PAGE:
Magdalen with the Smoking Flame

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Magdalen with the Smoking Flame
Georges de La Tour - Magdalen of Night Light - WGA12337.jpg
Artist Georges de La Tour
Year c. 1640
Type Oil on canvas
Dimensions 128 cm × 94 cm (50 in × 37 in)
Location Louvre, Paris

Saint Mary Magdalen with the Smoking Flame (also titled in French La Madeleine à la veilleuse, and La Madeleine à la flamme filante) is an oil-on-canvas by French Baroque painter Georges de La Tour, painted in 1640. This version of the painting is currently held and exhibited at the Louvre in Paris. Other paintings by La Tour containing the Penitent Magdalene are exhibited at the Los Angeles County Museum of Art,[1] the National Gallery of Art, and the Metropolitan Museum of Art.

×==See also==

Bought in 1949 from the French Administration des Douanes. In the somewhat uncertain chronology of Georges de La Tour's work, this painting has been allotted the date of 1640, by analogy with the Saint Mary with a Mirror, which has been dated between 1635 and 1645.[2] During the 17th century, great devotion was shown to Mary Magdalen in all Catholic countries. She was the perfect lover of Christ, her beauty made yet more appealing by reason of her repentance, which had a special attraction for a period so passionately interested in problems of mysticism, quietism and ascetism. The theme of the repentance of sinners and trials sent by God is illustrated in such subjects as the Repentance of St. Peter, Mary Magdalen and Job.[3] A number of written works give evidence of the cult of the Magdalen[4] and this cult was the more widespread since Provence owned two great sanctuaries dedicated to her: the grotto of La Sainte-Baume, and the Saintes-Maries-de-la-Mer.[5] It has been suggested that Georges de La Tour took a gypsy as his model: at the time, there were many in Lorraine where he painted this picture.[6] This painting and the Mirror one mentioned above, seem to have been inspired by several themes popular with Italian and Dutch artists: the repentant Magdalen, Melancholy, and Vanity. The artist has given it a feeling of philosophical meditation in keeping with the spirit of the time; the saint's body is enveloped in mysterious darkness, and her pensive face illumined only by the candle. The bare limbs increase the impression of destitution (but also have a certain sensual attractiveness—which remind one of her past). On her knees a skull (for the Golgotha), on the table some books and a candle, and, on a wooden cross, a blood-stained scourge—a suggestion of the more violent side of the Magdalene's penitence.Good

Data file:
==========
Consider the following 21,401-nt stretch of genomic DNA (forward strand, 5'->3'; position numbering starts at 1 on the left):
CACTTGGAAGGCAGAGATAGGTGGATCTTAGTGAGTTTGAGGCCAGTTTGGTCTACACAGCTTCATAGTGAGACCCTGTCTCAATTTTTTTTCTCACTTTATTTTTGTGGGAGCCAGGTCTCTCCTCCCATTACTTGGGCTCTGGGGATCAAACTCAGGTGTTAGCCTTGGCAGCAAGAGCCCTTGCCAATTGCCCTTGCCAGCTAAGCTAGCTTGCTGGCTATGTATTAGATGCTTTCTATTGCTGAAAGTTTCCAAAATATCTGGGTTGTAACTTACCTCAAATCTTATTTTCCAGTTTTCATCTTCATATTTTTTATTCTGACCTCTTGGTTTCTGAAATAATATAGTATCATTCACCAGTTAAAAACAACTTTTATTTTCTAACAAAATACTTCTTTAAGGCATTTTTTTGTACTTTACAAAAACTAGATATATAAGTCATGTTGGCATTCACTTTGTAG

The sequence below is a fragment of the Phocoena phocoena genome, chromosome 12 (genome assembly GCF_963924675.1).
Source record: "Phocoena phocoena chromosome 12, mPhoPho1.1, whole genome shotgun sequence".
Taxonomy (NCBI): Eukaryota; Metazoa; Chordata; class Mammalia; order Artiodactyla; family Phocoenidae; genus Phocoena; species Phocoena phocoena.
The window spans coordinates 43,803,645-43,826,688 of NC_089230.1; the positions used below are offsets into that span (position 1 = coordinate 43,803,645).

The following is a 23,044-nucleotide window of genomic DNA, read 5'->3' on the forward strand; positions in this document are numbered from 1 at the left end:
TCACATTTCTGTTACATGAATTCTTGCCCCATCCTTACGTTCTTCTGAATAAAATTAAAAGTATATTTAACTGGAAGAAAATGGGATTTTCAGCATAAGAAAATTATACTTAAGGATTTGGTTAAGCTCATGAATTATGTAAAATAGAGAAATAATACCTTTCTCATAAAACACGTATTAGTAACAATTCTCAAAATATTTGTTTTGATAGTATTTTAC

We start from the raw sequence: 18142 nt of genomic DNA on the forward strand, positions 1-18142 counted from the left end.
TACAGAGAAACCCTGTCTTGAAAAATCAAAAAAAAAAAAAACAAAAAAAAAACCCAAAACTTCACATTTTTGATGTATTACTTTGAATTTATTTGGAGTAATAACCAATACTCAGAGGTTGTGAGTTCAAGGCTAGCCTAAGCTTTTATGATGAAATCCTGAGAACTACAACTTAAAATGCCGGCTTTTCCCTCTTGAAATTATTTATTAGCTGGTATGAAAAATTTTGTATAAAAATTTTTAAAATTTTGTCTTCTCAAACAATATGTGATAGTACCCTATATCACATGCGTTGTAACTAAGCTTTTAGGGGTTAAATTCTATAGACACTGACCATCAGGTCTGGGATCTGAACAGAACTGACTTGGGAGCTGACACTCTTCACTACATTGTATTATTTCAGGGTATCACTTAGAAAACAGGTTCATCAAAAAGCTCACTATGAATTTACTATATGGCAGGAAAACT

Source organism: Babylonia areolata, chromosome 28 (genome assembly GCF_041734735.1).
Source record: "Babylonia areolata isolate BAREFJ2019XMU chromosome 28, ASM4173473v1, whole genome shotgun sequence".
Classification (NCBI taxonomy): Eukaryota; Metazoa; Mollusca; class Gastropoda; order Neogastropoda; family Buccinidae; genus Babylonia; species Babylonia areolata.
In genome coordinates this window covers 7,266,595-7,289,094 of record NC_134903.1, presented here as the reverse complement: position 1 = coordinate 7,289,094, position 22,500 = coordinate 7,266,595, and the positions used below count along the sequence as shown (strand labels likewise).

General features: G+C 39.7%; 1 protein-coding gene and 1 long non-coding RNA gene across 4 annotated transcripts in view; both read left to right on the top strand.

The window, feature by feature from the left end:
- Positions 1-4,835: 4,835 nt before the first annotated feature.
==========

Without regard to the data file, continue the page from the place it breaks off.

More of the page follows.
• Le Floch, Jean-Claude. Le Floch, La Tour, Le Clair et L'Obscur, Herscher, 1995
  • Le Floch, Jean-Claude. Le signe de contradiction : essai sur Georges de La Tour et son oeuvre, Presses Universitaires de Rennes 2, 1995
  • Thuilier, Jacques. Georges de La Tour, Flammarion, 1992

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